Ousted Ward Leader Loses Federal Challenge

     PHILADELPHIA (CN) – A political challenge dismissed after Election Day affirms a longstanding political reality in Philadelphia: The Democratic City Committee might be unfair to fresh-faced challengers, and there’s nothing they can do about it in federal court.
     Allegations of vote rigging within the committee – the political body that elects the city’s ward leaders – have stretched across the decades. Jimmie Moore, a committee member in the city’s 32nd Ward, joined the storied tradition with regard to his bid this year for ward leader against the incumbent Gary Williams.
     Both men received 20 votes. In a runoff, Moore won with 22 votes to Williams’ 20.
     An unidentified committee member soon filed an election contest with the DCC, however, challenging the validity of Moore’s victory.
     After barring Moore from cross-examining witnesses or hearing testimony as to the challenge, the contest committee voted to reinstate the incumbent Williams.
     Moore filed suit on June 20, alleging violations of his First and 14th Amendment rights.
     In dismissing the complaint Thursday, U.S. District Judge Michael Baylson found that the DCC is not a state actor and therefore not controlled by the First and 14th Amendments.
     Precedent dictates “that actions by county committees of political parties, analogous to the actions alleged in Moore’s complaint, were not state action,” the 13-page opinion states. “For this reason, Moore’s federal law claims fail to state a claim upon which relief may be granted.”
     Support for this holding, Baylson said, stems from the 3rd Circuit’s 1965 case Lynch v. Torquato, which held that “the normal role of party leaders in conducting internal affairs of their party, other than primary or general elections, does not make their party offices governmental offices or the filling of these offices state action.”
     “Moore’s factual allegations relate solely to decisions about how to fill the party office of ward chairman through intra-party elections and dispute resolution mechanisms,” Baylson added. “But filling a party office is ‘not state action or action under color of state law’ and so Moore’s rights ‘were not abridged or impaired by state action – as opposed to the private action of party leaders conducting the internal affairs of their party.'”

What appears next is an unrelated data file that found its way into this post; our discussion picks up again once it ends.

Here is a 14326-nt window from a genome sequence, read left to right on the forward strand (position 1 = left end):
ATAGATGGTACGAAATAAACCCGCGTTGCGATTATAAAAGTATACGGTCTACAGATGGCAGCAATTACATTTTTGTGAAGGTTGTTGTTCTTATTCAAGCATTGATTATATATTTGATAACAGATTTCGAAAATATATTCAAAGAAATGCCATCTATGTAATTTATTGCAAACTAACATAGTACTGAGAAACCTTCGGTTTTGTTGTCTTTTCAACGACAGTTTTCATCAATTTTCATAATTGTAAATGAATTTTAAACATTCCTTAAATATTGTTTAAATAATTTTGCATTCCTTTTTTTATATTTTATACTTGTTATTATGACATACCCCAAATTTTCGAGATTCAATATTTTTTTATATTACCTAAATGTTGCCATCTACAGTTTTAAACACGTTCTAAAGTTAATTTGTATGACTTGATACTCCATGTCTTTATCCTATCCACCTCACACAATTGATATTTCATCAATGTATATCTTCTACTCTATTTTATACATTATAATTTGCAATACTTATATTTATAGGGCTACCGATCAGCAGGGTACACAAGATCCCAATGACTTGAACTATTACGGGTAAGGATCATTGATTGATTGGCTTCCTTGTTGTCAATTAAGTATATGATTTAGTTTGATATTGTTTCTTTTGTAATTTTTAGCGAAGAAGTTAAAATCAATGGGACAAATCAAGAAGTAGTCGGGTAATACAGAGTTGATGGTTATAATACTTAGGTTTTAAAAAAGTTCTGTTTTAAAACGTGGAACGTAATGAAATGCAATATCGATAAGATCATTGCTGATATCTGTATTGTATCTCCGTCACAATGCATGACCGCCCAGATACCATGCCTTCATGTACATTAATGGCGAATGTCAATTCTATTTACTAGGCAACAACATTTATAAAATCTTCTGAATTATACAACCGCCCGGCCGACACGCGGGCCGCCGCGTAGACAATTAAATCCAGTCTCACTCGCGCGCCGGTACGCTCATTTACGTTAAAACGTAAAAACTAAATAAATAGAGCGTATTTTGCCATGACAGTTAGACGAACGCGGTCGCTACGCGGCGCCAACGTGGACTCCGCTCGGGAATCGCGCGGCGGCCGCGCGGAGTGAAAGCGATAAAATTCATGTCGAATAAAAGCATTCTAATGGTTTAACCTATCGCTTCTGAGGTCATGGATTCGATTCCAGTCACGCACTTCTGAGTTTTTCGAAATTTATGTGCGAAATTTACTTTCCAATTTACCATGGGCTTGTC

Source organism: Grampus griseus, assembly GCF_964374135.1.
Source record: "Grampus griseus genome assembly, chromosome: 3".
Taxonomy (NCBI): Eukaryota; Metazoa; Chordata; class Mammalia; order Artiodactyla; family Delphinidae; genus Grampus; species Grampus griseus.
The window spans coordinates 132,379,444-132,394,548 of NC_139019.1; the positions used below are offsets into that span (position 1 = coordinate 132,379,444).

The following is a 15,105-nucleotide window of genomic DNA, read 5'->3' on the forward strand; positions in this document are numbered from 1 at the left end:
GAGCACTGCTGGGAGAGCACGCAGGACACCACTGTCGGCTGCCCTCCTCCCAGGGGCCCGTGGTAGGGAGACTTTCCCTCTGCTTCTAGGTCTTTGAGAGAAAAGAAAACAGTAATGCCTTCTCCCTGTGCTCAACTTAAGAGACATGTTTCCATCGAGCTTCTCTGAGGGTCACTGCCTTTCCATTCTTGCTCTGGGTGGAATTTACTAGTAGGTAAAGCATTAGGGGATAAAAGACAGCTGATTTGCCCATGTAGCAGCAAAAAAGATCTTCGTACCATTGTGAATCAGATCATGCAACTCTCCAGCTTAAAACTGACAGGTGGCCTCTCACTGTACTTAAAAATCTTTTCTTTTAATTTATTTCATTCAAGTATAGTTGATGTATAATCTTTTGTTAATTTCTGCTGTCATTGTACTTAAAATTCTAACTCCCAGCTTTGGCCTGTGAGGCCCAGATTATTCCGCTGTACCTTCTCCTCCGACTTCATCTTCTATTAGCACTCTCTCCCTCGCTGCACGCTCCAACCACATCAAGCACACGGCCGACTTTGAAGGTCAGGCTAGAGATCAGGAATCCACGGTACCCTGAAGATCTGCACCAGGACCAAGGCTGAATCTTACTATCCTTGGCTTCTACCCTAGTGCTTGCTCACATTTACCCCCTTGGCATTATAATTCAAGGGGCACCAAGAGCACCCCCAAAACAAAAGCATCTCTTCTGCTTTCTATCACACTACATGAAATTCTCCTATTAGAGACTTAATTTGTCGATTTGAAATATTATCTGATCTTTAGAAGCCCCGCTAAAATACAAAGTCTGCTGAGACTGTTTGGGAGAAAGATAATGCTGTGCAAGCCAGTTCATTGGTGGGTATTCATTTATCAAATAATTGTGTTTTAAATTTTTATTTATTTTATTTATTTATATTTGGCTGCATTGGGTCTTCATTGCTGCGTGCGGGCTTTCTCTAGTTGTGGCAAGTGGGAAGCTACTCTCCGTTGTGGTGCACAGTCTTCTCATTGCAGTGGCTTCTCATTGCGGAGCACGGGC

Though Moore’s complaint also alleged violations of state law, Baylson declined to exercise jurisdiction over those claims, which he said must be pursued in the Philadelphia Court of Common Pleas. Those claims involve Moore’s bid for reinstatement as ward leader, and claim that Williams is ineligible for the position as he allegedly does not live in the ward.
     The Democratic Committee in Philadelphia has a long history of infighting. In 1975, Audrey McMenamin sued the committee after it held a similar election contest in which the loser of the popular vote was retained as ward leader. McMenamin lost that suit under the standards set forth in Lynch. In 1991, another committee member sued the committee after the ward leader refused to let certain committee members vote in the election. This case was also tossed out federal court.
     More recently, in 2010, the Democratic City Committee cited a committee bylaw to oust a newly elected member. Jonathan David of the Philadelphia election nonprofit Committee of Seventy, told Philadelphia City Paper after the DCC’s move, it “may not seem right, but it’s legal.”

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